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@Karl: JSBangs is right. Perhaps it will be easier to grasp if you realize that each dependent/subordinate clause is a constituent (or sub-constituent) within the main clause that it depends upon—in other words, it fulfils a syntactical function in the main clause, like subject, object, adverbial phrase, attributive phrase, etc. etc. Therefore, if the subordinate phrase acts as a constituent that is a complement to the verb of the main clause, the latter falls apart if you take the complement out, as in this example. –  Cerberus Aug 25 '11 at 17:33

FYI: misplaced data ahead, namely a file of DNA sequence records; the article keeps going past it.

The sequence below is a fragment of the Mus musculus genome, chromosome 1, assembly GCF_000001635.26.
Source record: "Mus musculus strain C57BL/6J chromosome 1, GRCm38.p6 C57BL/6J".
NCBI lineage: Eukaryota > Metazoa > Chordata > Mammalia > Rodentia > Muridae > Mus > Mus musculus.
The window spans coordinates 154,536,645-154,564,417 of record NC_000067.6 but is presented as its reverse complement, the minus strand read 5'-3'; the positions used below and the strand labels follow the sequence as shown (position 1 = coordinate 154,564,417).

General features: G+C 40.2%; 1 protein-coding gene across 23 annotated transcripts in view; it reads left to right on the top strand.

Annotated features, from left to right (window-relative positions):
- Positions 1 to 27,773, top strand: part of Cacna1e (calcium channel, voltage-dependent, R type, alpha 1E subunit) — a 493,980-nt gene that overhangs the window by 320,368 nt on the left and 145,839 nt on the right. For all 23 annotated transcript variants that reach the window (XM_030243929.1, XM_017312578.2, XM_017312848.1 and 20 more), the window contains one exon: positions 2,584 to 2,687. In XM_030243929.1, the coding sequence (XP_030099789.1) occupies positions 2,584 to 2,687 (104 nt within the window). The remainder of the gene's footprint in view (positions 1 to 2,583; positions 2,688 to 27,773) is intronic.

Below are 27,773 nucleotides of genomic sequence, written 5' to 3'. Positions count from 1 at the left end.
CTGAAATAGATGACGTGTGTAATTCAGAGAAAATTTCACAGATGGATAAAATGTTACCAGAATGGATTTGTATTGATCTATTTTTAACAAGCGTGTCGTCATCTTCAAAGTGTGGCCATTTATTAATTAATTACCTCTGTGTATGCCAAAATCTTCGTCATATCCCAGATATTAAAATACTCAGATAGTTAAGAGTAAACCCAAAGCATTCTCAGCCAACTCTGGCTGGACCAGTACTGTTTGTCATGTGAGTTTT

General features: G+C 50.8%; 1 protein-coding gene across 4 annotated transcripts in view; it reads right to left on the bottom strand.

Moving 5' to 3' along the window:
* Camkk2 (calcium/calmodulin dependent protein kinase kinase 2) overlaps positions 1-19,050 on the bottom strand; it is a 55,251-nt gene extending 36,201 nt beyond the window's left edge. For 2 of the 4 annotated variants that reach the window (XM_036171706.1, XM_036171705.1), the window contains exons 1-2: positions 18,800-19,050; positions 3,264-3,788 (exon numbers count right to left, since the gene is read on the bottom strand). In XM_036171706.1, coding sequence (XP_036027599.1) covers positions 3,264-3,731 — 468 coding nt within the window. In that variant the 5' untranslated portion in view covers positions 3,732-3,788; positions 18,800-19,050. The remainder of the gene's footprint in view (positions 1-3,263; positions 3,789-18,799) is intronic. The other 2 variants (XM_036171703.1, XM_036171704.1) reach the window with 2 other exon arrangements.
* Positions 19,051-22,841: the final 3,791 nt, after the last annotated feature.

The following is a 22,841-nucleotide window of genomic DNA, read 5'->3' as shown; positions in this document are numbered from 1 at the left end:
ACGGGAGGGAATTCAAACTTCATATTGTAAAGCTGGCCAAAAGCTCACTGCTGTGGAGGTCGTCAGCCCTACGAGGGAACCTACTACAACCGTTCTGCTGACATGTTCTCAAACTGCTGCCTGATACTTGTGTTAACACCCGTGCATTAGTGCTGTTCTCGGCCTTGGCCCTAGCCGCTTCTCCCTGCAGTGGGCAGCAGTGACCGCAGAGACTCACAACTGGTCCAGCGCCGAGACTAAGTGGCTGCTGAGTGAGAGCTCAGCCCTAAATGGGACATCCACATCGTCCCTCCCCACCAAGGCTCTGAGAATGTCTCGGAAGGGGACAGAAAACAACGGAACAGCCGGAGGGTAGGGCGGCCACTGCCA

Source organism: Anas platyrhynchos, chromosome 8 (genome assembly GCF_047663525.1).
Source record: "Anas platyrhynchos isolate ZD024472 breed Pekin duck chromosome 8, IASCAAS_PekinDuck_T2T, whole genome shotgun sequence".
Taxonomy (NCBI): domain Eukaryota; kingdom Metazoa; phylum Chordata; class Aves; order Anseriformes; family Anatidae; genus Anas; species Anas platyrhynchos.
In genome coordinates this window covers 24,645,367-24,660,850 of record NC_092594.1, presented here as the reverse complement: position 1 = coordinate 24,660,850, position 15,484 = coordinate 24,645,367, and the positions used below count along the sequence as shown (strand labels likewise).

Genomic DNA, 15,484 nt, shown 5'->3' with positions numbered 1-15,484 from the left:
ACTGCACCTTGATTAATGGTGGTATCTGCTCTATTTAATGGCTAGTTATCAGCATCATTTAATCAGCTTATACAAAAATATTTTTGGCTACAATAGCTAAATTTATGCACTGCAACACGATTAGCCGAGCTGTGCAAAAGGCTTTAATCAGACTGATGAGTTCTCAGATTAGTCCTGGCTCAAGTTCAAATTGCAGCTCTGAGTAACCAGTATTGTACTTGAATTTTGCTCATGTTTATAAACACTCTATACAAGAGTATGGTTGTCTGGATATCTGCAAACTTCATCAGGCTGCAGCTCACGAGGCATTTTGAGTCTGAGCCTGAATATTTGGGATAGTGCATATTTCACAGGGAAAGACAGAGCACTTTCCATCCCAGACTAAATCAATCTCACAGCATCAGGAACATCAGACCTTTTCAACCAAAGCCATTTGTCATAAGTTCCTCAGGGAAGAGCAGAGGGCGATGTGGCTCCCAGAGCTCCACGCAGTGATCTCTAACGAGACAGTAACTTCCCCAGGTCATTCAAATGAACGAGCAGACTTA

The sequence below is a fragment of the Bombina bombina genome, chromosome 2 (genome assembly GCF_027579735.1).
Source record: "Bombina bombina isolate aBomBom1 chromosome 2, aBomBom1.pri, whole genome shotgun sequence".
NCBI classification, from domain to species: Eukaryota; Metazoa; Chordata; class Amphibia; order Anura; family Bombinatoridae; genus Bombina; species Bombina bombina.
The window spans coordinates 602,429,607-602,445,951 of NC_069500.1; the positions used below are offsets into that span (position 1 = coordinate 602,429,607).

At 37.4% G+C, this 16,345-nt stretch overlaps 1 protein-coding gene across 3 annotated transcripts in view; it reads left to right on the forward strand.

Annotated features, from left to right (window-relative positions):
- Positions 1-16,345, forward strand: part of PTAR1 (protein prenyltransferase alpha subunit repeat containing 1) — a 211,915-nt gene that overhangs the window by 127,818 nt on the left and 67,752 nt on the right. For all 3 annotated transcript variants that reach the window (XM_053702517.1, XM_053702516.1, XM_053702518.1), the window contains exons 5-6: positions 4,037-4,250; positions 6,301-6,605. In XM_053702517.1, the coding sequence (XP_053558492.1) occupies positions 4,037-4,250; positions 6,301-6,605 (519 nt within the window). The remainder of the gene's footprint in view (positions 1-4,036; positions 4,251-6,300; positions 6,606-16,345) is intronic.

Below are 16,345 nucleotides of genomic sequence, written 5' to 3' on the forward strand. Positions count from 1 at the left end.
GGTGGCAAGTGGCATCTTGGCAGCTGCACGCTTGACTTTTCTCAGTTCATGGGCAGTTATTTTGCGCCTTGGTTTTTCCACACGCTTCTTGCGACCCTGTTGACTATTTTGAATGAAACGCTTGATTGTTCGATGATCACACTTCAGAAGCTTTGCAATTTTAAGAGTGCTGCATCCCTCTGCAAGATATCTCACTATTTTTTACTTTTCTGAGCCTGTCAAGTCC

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@JSBngs: What, you say because is a coordinating conjunction? I disagree. Traditional grammar considers it subordinating, because you cannot have a simple independent sentence that starts with because. (By simple I mean "with no subordinate clauses".) There are other reasons that I cannot think of at the moment but will provide later if you like. Perhaps certain branches in modern linguistics use the term differently, but that is another matter. –  Cerberus Aug 25 '11 at 17:54

"what he already owed me" is the direct object of the sentence. It is a subordinate clause and (per this definition) a noun clause. It does not stand on its own.

The verb "give" generally requires a direct object, so "he only gave me" isn't a complete sentence either. It's not a subordinate clause, because there is nothing for it to be subordinate to -- it's just an incomplete clause That's ok; there's no reuqirement that parts of sentences always stand alone like that.